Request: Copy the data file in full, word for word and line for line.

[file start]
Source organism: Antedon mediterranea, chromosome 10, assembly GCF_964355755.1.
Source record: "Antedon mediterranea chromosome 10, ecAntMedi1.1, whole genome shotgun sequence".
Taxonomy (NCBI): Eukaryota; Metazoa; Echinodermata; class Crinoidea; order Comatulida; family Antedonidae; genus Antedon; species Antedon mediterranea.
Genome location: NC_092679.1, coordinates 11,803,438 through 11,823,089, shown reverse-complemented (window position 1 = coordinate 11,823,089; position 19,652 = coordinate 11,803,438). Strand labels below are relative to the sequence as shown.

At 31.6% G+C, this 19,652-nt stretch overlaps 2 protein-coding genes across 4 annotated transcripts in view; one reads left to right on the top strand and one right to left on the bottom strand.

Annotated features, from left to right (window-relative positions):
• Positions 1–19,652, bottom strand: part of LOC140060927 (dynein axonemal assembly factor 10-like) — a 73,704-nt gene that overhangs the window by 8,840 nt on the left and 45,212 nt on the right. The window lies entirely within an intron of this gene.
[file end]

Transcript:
Source organism: Antedon mediterranea, chromosome 10, assembly GCF_964355755.1.
Source record: "Antedon mediterranea chromosome 10, ecAntMedi1.1, whole genome shotgun sequence".
Taxonomy (NCBI): Eukaryota; Metazoa; Echinodermata; class Crinoidea; order Comatulida; family Antedonidae; genus Antedon; species Antedon mediterranea.
Genome location: NC_092679.1, coordinates 11,803,438 through 11,823,089, shown reverse-complemented (window position 1 = coordinate 11,823,089; position 19,652 = coordinate 11,803,438). Strand labels below are relative to the sequence as shown.

At 31.6% G+C, this 19,652-nt stretch overlaps 2 protein-coding genes across 4 annotated transcripts in view; one reads left to right on the top strand and one right to left on the bottom strand.

Annotated features, from left to right (window-relative positions):
• Positions 1–19,652, bottom strand: part of LOC140060927 (dynein axonemal assembly factor 10-like) — a 73,704-nt gene that overhangs the window by 8,840 nt on the left and 45,212 nt on the right. The window lies entirely within an intron of this gene.